Back in the early 1970s, author Lance Wedlick wrote of commercial fishers catching large quantities of striped tuna along the coastline of Phillip Island.
Back in the day, huge schools of stripies passed Cape Woolamai on their path around the bottom of Wilsons Promontory and were caught for commercial fish markets.
I had heard a rumour in 2008 that some striped tuna had been caught out from Barwon Heads but as there was no photographic evidence to prove such a catch, I was hesitant to believe it.
It was January of the 2009 season when I began to receive many reports of striped tuna being caught by anglers off Barwon Heads and by mid-January vast schools of these high speed pelagics had spread from Barwon Heads right to Kilcunda.
What I find most interesting about having striped tuna a viable catch off Phillip Island is some anglers are still quick to turn their nose up and say ‘they’re only stripies’.
While in other states they become a pest taking lures destined for other highly prized pelagics, I do think in Victoria or at least Melbourne, they deserve some credit as a marvellous sportsfish.
Many anglers make their annual trip to Bermagui in search of yellowfin or to Portland in search of bluefin, but for sheer exhilaration on light line, striped tuna are just as much fun.
What’s best about having tuna so close to Melbourne’s CBD is they are accessible to most trailer boats and can be a lot of fun on ultra-light tackle.
While you can’t accurately put a time on when to go in search for them, past history from the 1970s shows January to March is the prime time. While we have only experienced a decent tuna season once in the last 30 years, it pays to troll small lures and keep an eye out for any surface activity during these months while chasing mako, thresher or just to bottom bounce for flathead offshore.
Finding tuna in Bass Strait isn’t easy, but providing you keep to a few simple rules you may just find success.
The striped tuna of Bass Strait are somewhat elusive and finding them can prove challenging. You may end up doing a few trips without success. Keeping an eye on the water’s surface is the most effective way to locate the schools. Like any tuna fishing, they are usually located by finding large flocks of terns dive-bombing bait from above, while the tuna round up the bait schools from below the surface.
Once a school is found, they are often working on a school of bait and approaching the feeding mass can prove challenging as the sound of any boat approaching will make them disappear and reappear a few minutes later either in the same spot or a hundred or so metres away.
When approaching a school put a waypoint on your GPS. This will give you a reference point to go back to should they disappear. If you don’t notice them reappear after a few minutes move away 100m or so and cut the engine. This technique often draws the school back to the surface and providing you have marked the spot you first encountered them, you will find them again nearby.
When approaching the school set the lure spread 50m or so back. At this point, you’re best to drive right past them or in front of the school cutting them off. This will bring the lures right over the top of the school keeping you at a fair distance away. If you’re not getting a hook-up you may want to try dropping the lures back further or bringing them closer, this is all a learning experience and can change daily.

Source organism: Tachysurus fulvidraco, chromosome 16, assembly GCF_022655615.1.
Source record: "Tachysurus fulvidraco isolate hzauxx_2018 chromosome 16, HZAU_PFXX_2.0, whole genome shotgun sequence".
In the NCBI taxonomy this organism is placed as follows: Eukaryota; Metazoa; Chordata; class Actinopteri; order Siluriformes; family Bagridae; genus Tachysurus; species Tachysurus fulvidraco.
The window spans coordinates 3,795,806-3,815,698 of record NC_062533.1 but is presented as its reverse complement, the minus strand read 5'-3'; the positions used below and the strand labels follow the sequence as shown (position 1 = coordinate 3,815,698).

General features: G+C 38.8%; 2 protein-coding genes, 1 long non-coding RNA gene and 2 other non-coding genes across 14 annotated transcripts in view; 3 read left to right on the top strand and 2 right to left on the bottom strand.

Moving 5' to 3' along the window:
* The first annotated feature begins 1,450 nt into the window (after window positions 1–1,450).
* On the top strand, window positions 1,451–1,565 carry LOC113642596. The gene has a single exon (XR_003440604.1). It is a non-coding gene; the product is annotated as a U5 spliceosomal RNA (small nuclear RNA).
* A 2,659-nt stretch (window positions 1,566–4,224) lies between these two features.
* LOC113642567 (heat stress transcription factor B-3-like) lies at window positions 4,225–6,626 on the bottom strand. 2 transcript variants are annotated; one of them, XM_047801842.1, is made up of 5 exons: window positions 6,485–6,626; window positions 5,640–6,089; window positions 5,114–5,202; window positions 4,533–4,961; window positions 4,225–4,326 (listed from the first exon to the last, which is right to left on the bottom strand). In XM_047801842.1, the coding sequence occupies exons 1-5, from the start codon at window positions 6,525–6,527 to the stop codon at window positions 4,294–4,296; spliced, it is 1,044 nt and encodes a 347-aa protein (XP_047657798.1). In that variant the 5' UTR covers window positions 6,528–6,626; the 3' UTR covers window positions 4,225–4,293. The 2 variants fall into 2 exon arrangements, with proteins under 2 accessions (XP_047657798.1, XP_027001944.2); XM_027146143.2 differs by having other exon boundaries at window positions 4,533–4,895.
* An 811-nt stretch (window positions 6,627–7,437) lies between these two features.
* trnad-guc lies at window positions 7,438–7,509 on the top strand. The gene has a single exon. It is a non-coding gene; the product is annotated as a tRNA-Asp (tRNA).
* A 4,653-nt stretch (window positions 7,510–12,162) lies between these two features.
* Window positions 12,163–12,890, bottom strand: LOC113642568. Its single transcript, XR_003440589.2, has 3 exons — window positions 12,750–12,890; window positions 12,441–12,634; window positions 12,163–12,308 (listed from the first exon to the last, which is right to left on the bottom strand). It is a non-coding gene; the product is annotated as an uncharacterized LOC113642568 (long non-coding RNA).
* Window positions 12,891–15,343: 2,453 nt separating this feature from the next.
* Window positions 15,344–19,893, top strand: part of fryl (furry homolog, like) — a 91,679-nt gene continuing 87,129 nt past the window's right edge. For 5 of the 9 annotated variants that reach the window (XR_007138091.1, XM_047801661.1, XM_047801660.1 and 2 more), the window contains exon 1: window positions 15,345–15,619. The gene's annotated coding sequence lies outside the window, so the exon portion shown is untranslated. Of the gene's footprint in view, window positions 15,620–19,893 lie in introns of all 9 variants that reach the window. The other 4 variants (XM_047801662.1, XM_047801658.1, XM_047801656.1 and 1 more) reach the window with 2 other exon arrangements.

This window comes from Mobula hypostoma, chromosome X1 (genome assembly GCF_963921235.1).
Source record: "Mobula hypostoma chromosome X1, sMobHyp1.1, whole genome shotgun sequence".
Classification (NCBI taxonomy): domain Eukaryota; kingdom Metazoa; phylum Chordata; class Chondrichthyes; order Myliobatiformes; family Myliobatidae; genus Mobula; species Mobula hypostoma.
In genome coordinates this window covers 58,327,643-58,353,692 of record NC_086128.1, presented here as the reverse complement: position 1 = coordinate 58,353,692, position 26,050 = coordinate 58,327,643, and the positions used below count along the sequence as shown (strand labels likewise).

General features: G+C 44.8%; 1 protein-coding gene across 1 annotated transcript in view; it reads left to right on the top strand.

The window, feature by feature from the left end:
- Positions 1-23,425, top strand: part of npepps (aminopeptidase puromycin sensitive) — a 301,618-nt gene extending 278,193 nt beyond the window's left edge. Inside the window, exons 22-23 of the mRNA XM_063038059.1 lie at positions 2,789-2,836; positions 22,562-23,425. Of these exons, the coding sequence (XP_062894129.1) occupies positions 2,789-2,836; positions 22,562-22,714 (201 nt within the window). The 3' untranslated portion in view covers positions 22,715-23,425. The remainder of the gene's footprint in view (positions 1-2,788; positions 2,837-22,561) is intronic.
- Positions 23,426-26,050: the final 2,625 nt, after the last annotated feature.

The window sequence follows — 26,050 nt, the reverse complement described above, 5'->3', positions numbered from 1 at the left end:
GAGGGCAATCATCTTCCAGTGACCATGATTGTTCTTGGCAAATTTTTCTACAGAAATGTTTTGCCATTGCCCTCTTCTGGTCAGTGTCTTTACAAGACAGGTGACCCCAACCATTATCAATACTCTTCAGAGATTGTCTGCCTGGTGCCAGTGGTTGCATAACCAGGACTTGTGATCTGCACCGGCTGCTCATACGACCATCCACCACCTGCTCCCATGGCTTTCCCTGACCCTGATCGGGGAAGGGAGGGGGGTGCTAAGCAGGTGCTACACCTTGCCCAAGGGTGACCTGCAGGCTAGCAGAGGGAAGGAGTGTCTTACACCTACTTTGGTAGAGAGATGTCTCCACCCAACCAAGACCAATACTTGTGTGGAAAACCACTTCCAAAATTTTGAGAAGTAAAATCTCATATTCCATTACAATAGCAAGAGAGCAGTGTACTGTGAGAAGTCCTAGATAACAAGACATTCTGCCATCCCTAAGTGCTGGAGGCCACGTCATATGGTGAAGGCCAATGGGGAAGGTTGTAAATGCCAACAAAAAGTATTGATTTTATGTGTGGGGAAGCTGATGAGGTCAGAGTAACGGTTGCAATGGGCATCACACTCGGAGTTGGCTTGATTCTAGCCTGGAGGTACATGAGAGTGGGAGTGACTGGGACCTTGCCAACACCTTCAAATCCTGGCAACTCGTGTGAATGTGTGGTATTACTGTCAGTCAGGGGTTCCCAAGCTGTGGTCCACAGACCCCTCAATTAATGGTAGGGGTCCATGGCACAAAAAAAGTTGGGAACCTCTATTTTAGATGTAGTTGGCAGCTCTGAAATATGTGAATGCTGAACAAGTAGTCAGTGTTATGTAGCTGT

Striped tuna don’t often get very big and the ones encountered may only be up to 5kg. In saying that, they do fight extremely hard, especially on the first run. To ensure you get a fish in the boat, your standard snapper fishing outfits will suffice but if you want some real fun try the bream gear.
In 2010 we hit them with ultra-light tackle; Wilson Blade N Tails Medium rods rated to 6kg with Twinpower 4000 reels loaded with 10lb braid and 20lb leader. This type of outfit I mainly use when targeting snapper with soft plastics but it’s suitable for this style of fishing. The fight may take 20 minutes or so but is some of the most light tackle fun you can have.
They can take 100m or more of line from your reel in seconds and you’ll feel as if you’re going to be spooled but don’t worry; you’ll still have plenty of line left. Should you be unlucky and not be able to slow one down you can always chase it in the boat.
While striped tuna may take large lures in Southern NSW, in Victoria they are feeding on schools of krill, anchovies and smelt. These baitfish are only 3” long, thus lures also need to be small. We find that 2” and 3” skirted lures are the hot favourites. While we tried a large variety of lures, the standouts were the Apex Predator, Apex Jerk and Pisces squid skirt in the white colour.
These two lures are rigged on a 1m length of 20lb fluorocarbon with a Black Magic KS 4/0 tied onto the end of the leader.
The Pisces skirt is too light to be trolled by itself so a size 1 ball sinker is placed into the head of the skirt to give it enough weight to hold it in the water.
When schools of striped tuna are staying up high and ‘busting up’ on baitfish, it can be more efficient to simply cast at the school rather than troll around it. It this case the light gear comes into its own, as the extra casting distance helps the angler adjust to the moving school.
Soft plastics are great in this situation, as a falling lure can often snare a bigger fish sitting under the school, although don’t expect more than one fish per plastic. Metal slices work well too, especially with plenty of speed.
Having tuna in Melbourne has been almost unheard of in recent years, but fingers-crossed they are now a viable and reliable option.Reads: 3392